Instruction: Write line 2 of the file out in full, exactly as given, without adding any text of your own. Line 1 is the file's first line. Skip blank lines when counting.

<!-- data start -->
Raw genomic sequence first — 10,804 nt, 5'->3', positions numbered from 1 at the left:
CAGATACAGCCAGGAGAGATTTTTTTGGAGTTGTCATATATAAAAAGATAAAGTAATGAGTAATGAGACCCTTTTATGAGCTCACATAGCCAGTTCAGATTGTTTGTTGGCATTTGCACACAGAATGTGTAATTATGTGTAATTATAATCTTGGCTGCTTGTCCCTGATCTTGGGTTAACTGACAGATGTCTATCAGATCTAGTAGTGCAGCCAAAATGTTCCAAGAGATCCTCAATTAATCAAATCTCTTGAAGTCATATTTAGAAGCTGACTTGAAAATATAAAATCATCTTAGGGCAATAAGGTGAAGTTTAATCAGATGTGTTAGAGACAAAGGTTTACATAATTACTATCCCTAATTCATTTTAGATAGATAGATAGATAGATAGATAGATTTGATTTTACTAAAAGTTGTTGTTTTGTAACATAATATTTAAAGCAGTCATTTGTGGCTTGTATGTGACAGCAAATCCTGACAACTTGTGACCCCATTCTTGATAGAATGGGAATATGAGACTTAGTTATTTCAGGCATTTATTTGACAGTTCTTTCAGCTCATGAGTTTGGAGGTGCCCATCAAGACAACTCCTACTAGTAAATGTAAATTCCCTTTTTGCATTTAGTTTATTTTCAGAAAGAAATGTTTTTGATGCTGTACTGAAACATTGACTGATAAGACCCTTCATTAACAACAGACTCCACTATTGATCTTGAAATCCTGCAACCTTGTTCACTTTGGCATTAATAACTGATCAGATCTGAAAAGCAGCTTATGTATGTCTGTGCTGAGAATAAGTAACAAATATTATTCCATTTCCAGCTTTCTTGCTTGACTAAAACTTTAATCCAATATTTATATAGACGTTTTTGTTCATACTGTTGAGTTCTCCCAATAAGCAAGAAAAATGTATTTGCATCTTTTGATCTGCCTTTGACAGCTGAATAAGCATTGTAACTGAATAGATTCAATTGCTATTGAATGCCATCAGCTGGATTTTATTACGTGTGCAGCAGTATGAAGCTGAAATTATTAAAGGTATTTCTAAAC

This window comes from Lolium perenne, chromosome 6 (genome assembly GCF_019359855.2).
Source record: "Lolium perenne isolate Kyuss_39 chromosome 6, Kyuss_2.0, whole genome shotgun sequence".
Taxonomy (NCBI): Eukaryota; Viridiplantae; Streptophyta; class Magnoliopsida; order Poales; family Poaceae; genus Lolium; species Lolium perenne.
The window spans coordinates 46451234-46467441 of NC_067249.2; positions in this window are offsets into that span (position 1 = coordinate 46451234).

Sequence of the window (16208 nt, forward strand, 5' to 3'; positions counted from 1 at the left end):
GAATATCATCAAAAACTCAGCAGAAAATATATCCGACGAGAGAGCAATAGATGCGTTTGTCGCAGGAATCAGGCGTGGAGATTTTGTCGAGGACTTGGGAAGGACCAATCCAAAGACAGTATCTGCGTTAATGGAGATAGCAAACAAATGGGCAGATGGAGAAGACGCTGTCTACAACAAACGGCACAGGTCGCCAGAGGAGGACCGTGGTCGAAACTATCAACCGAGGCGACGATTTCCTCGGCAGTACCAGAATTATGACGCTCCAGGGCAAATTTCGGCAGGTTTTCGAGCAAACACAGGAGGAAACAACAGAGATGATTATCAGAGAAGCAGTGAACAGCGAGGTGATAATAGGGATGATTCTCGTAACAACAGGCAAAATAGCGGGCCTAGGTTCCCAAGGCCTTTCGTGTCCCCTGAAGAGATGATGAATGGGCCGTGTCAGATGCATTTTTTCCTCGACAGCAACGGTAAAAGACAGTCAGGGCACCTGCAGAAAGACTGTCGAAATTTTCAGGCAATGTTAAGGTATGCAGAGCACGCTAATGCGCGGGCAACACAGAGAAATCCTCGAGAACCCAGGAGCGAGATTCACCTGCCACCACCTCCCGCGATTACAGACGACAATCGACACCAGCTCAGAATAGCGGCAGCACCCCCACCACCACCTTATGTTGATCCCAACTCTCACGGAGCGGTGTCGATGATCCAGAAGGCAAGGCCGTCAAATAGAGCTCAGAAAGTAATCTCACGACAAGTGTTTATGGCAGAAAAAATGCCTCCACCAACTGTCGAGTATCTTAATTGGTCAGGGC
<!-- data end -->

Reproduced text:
CAGATACAGCCAGGAGAGATTTTTTTGGAGTTGTCATATATAAAAAGATAAAGTAATGAGTAATGAGACCCTTTTATGAGCTCACATAGCCAGTTCAGATTGTTTGTTGGCATTTGCACACAGAATGTGTAATTATGTGTAATTATAATCTTGGCTGCTTGTCCCTGATCTTGGGTTAACTGACAGATGTCTATCAGATCTAGTAGTGCAGCCAAAATGTTCCAAGAGATCCTCAATTAATCAAATCTCTTGAAGTCATATTTAGAAGCTGACTTGAAAATATAAAATCATCTTAGGGCAATAAGGTGAAGTTTAATCAGATGTGTTAGAGACAAAGGTTTACATAATTACTATCCCTAATTCATTTTAGATAGATAGATAGATAGATAGATAGATTTGATTTTACTAAAAGTTGTTGTTTTGTAACATAATATTTAAAGCAGTCATTTGTGGCTTGTATGTGACAGCAAATCCTGACAACTTGTGACCCCATTCTTGATAGAATGGGAATATGAGACTTAGTTATTTCAGGCATTTATTTGACAGTTCTTTCAGCTCATGAGTTTGGAGGTGCCCATCAAGACAACTCCTACTAGTAAATGTAAATTCCCTTTTTGCATTTAGTTTATTTTCAGAAAGAAATGTTTTTGATGCTGTACTGAAACATTGACTGATAAGACCCTTCATTAACAACAGACTCCACTATTGATCTTGAAATCCTGCAACCTTGTTCACTTTGGCATTAATAACTGATCAGATCTGAAAAGCAGCTTATGTATGTCTGTGCTGAGAATAAGTAACAAATATTATTCCATTTCCAGCTTTCTTGCTTGACTAAAACTTTAATCCAATATTTATATAGACGTTTTTGTTCATACTGTTGAGTTCTCCCAATAAGCAAGAAAAATGTATTTGCATCTTTTGATCTGCCTTTGACAGCTGAATAAGCATTGTAACTGAATAGATTCAATTGCTATTGAATGCCATCAGCTGGATTTTATTACGTGTGCAGCAGTATGAAGCTGAAATTATTAAAGGTATTTCTAAAC